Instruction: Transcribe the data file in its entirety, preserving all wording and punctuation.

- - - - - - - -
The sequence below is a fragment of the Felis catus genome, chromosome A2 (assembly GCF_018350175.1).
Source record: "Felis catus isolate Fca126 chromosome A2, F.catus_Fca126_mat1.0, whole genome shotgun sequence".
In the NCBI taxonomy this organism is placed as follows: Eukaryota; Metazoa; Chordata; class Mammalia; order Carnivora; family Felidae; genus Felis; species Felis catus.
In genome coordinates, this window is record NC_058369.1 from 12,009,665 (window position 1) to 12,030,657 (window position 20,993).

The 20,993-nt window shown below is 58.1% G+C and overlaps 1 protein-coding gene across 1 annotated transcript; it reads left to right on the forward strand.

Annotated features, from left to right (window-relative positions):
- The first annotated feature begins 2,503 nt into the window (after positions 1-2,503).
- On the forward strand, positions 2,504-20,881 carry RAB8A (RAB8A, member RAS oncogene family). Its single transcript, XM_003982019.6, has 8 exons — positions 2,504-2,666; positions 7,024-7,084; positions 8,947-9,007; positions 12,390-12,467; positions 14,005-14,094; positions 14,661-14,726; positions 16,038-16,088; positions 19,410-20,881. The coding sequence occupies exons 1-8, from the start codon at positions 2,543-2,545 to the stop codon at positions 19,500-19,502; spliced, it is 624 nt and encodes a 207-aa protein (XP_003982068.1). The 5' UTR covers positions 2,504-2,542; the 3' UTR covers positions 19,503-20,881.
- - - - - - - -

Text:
The sequence below is a fragment of the Felis catus genome, chromosome A2 (assembly GCF_018350175.1).
Source record: "Felis catus isolate Fca126 chromosome A2, F.catus_Fca126_mat1.0, whole genome shotgun sequence".
In the NCBI taxonomy this organism is placed as follows: Eukaryota; Metazoa; Chordata; class Mammalia; order Carnivora; family Felidae; genus Felis; species Felis catus.
In genome coordinates, this window is record NC_058369.1 from 12,009,665 (window position 1) to 12,030,657 (window position 20,993).

The 20,993-nt window shown below is 58.1% G+C and overlaps 1 protein-coding gene across 1 annotated transcript; it reads left to right on the forward strand.

Annotated features, from left to right (window-relative positions):
- The first annotated feature begins 2,503 nt into the window (after positions 1-2,503).
- On the forward strand, positions 2,504-20,881 carry RAB8A (RAB8A, member RAS oncogene family). Its single transcript, XM_003982019.6, has 8 exons — positions 2,504-2,666; positions 7,024-7,084; positions 8,947-9,007; positions 12,390-12,467; positions 14,005-14,094; positions 14,661-14,726; positions 16,038-16,088; positions 19,410-20,881. The coding sequence occupies exons 1-8, from the start codon at positions 2,543-2,545 to the stop codon at positions 19,500-19,502; spliced, it is 624 nt and encodes a 207-aa protein (XP_003982068.1). The 5' UTR covers positions 2,504-2,542; the 3' UTR covers positions 19,503-20,881.